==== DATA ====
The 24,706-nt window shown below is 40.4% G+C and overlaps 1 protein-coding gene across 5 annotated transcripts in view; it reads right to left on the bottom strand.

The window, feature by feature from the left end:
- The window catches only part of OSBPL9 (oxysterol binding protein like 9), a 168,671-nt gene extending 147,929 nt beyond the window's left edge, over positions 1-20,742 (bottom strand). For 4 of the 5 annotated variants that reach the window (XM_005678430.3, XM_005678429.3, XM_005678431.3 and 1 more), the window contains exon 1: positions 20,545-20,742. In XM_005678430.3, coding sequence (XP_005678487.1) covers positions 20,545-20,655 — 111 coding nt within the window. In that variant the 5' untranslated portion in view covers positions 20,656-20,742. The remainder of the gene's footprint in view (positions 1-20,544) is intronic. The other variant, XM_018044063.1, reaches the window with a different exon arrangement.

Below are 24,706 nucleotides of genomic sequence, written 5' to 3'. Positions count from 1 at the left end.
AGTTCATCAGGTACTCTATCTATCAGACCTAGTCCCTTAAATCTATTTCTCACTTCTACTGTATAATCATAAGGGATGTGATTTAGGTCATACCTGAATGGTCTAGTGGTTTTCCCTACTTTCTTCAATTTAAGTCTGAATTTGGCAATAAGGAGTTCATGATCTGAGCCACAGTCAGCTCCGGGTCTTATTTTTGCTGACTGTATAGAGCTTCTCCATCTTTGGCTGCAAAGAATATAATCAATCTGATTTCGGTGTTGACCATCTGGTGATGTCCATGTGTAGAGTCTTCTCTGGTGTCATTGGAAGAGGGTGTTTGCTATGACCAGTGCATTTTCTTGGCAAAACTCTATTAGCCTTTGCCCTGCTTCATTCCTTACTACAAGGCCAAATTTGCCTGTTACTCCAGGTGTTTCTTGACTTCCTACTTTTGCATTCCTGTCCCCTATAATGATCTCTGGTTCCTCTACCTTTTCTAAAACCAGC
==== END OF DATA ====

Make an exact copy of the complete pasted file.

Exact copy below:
The 24,706-nt window shown below is 40.4% G+C and overlaps 1 protein-coding gene across 5 annotated transcripts in view; it reads right to left on the bottom strand.

The window, feature by feature from the left end:
- The window catches only part of OSBPL9 (oxysterol binding protein like 9), a 168,671-nt gene extending 147,929 nt beyond the window's left edge, over positions 1-20,742 (bottom strand). For 4 of the 5 annotated variants that reach the window (XM_005678430.3, XM_005678429.3, XM_005678431.3 and 1 more), the window contains exon 1: positions 20,545-20,742. In XM_005678430.3, coding sequence (XP_005678487.1) covers positions 20,545-20,655 — 111 coding nt within the window. In that variant the 5' untranslated portion in view covers positions 20,656-20,742. The remainder of the gene's footprint in view (positions 1-20,544) is intronic. The other variant, XM_018044063.1, reaches the window with a different exon arrangement.

Below are 24,706 nucleotides of genomic sequence, written 5' to 3'. Positions count from 1 at the left end.
AGTTCATCAGGTACTCTATCTATCAGACCTAGTCCCTTAAATCTATTTCTCACTTCTACTGTATAATCATAAGGGATGTGATTTAGGTCATACCTGAATGGTCTAGTGGTTTTCCCTACTTTCTTCAATTTAAGTCTGAATTTGGCAATAAGGAGTTCATGATCTGAGCCACAGTCAGCTCCGGGTCTTATTTTTGCTGACTGTATAGAGCTTCTCCATCTTTGGCTGCAAAGAATATAATCAATCTGATTTCGGTGTTGACCATCTGGTGATGTCCATGTGTAGAGTCTTCTCTGGTGTCATTGGAAGAGGGTGTTTGCTATGACCAGTGCATTTTCTTGGCAAAACTCTATTAGCCTTTGCCCTGCTTCATTCCTTACTACAAGGCCAAATTTGCCTGTTACTCCAGGTGTTTCTTGACTTCCTACTTTTGCATTCCTGTCCCCTATAATGATCTCTGGTTCCTCTACCTTTTCTAAAACCAGC